As for how it performs, specs only say so much. The SGS4 has monster specs and sometimes that thing chokes on just the most basic stuff. Windows Phone is a superb performer with dual-core 1.5GHz silicon and even less.
6. imkyle (Posts: 1058; Member since: 18 Nov 2010)
I think the S4 "chokes on basic stuff" because of Samsung's UI. Not saying Sammy's UI is bad, but with the specs that beast has, there should be little to no lag.
14. kozza3 (Posts: 655; Member since: 17 Oct 2012)
doesn't matter, specs on a phone are old news
7. WHoyton1 (Posts: 1635; Member since: 21 Feb 2013)
Well said Maxwell I completely agree and I hope these specs mark the start of googles attempt too lower spec requirements for each android device!
11. Commentator (Posts: 3144; Member since: 16 Aug 2011)
Is a custom back plate with engraving really on the top of the list for a customer-base who (I'm told by both commenters and PhoneArena editors alike) typically cover them up with cases? Nothing I've seen suggests that the Moto X is a particularly rugged device that can operate sans case.
15. Maxwell.R (Posts: 202; Member since: 20 Sep 2012)
That's the thing, we don't really know. Engraving used to be the rage with old iPods back in the day. We just have to wait and see what they have in store for us at the assembly plant in Texas.
16. MartyK (Posts: 732; Member since: 11 Apr 2012)
All phone lags, don't just make it sounds like SGS4 is the only one
19. Maxwell.R (Posts: 202; Member since: 20 Sep 2012)
Amazing! A poll in which 13 people voted note lag with a Lumia 920 and another forum post from 2012 about iOS 6. I'll be the first to note that no platform is perfect, but TouchWhiz is a known stuttering commidity and with the horsepower running under that hood, it's down to the details for Samsung.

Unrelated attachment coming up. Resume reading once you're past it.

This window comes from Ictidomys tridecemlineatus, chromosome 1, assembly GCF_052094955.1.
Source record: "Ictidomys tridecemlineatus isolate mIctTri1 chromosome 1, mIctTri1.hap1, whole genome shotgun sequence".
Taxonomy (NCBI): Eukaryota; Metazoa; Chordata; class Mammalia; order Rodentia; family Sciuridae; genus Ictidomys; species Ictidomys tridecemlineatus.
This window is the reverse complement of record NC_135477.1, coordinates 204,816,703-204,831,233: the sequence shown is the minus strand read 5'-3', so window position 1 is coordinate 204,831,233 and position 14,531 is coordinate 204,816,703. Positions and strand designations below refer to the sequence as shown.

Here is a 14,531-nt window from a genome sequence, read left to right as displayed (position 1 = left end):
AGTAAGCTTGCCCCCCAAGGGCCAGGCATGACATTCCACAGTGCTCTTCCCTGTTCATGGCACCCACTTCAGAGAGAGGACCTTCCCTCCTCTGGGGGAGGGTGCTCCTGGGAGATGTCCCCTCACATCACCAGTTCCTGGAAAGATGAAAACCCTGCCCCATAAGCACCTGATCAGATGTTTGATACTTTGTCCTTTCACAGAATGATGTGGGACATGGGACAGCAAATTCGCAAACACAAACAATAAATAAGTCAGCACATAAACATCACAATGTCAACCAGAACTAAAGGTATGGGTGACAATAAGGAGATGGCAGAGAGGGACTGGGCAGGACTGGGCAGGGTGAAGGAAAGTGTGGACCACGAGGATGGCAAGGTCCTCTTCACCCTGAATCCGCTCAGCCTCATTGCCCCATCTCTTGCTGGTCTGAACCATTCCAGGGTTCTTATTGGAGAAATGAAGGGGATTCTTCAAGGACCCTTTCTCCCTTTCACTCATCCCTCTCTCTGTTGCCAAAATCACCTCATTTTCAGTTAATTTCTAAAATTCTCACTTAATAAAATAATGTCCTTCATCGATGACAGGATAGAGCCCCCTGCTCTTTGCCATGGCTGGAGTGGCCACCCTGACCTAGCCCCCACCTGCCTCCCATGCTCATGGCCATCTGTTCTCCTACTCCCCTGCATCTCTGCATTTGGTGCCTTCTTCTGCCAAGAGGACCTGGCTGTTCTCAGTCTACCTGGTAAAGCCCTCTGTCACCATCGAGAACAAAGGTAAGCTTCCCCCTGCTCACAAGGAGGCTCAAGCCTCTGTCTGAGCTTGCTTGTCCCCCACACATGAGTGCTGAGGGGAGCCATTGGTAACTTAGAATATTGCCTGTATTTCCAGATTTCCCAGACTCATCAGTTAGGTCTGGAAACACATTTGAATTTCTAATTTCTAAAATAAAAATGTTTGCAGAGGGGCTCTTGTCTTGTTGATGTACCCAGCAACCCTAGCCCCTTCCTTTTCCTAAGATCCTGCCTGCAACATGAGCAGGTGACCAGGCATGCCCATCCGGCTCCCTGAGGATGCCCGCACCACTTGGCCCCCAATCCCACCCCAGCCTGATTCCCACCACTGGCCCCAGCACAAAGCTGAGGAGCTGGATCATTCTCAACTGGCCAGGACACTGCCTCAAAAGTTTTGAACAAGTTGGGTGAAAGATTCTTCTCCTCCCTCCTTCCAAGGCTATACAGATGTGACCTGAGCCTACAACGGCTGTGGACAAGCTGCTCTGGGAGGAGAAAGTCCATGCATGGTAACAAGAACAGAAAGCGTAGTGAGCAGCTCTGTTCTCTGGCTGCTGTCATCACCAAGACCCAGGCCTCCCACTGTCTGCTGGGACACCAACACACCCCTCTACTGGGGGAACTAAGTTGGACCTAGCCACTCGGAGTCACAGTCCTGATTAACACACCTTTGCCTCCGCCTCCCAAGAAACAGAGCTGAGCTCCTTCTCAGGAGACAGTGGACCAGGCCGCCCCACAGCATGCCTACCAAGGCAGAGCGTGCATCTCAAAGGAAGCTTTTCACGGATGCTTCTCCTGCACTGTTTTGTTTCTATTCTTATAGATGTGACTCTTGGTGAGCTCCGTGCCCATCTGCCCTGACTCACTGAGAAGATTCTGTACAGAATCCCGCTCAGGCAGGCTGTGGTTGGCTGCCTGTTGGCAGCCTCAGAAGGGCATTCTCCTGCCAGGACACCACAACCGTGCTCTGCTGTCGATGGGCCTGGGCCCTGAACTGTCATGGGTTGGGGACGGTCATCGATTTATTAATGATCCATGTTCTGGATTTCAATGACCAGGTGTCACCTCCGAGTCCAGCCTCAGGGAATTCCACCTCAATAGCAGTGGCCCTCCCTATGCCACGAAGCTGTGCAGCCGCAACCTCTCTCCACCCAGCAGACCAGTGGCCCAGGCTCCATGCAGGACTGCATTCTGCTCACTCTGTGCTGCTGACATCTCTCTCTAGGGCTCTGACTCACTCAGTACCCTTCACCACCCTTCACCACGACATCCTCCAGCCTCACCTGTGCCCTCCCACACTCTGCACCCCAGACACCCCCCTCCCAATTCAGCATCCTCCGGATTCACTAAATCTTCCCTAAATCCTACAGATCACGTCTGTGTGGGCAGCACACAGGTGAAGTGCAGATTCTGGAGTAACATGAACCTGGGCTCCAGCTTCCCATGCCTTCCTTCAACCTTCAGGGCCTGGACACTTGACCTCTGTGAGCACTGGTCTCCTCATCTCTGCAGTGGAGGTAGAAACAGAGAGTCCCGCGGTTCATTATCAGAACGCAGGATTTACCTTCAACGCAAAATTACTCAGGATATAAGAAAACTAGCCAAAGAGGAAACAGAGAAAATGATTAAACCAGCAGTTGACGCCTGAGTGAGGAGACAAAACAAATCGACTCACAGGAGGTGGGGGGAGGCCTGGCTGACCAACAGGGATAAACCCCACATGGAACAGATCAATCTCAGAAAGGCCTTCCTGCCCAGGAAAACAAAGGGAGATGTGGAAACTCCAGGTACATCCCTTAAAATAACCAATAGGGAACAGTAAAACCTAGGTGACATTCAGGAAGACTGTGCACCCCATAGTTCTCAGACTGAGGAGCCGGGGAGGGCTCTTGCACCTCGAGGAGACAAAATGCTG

In Samsung's defense, the newest update that has been getting pushed to the SGS4 has improved things dramatically.
It's not bashing a platform or a product when citing legitimate and generally accepted "flaws" per se. WP is a smooth operator with few apps and UX gaps. iOS is a smooth operator that generally works well but has gray hair for a UX. Android works great in stock trim but requires a lot of horsepower for OEMs to create a unique experience and the UX suffers as a result. It is what it is.
22. InspectorGadget80 (unregistered)
How the hell n who the hell are these people get too test these phones out??
12. Berzerk000 (Posts: 4214; Member since: 26 Jun 2011)
I don't know really. We're seeing mixed results in terms of SoC. The CPU identifier in the first video says that the phone has a dual core S4 Pro, but it evaluates it just as powerful as a Snapdragon 600.
Also, when GPU tests came up for the Moto X, once again it said it had the dual core S4 Pro with Adreno 320, but the tests showed it out-performed other devices with the same GPU and same resolution display (Optimus G and Nexus 4) by about 50%. That means it's at a higher clock speed, similar to that of the Snapdragon 600.
Is it possible that the software is recognizing the CPU as the MSM8960T, but really it's the APQ8064T (Snapdragon 600)? Because I don't think software enhancements alone can boost benchmarks that much.
3. reten (Posts: 43; Member since: 03 Apr 2013)
We techsavvy , we only want high-end phone to be manufactured,
We need the fastest processor, ram, gpu and so on,no we don't care about real life performance .
10. VZWuser76 (Posts: 2907; Member since: 04 Mar 2010)
While specs can be important, they're not the be all/ end all. Making the OS run lighter makes more sense in that it doesn't require high end specs to run fluidly, which in turn may mean less power required from the battery.
Also, if this is a 4.3" screen like I've heard, you wouldn't want 1080p on that small of a screen. I had the Rezound, and with 720p on a 4.3" screen, it was kinda hard to read. Having 1080p on that size screen would only be worse.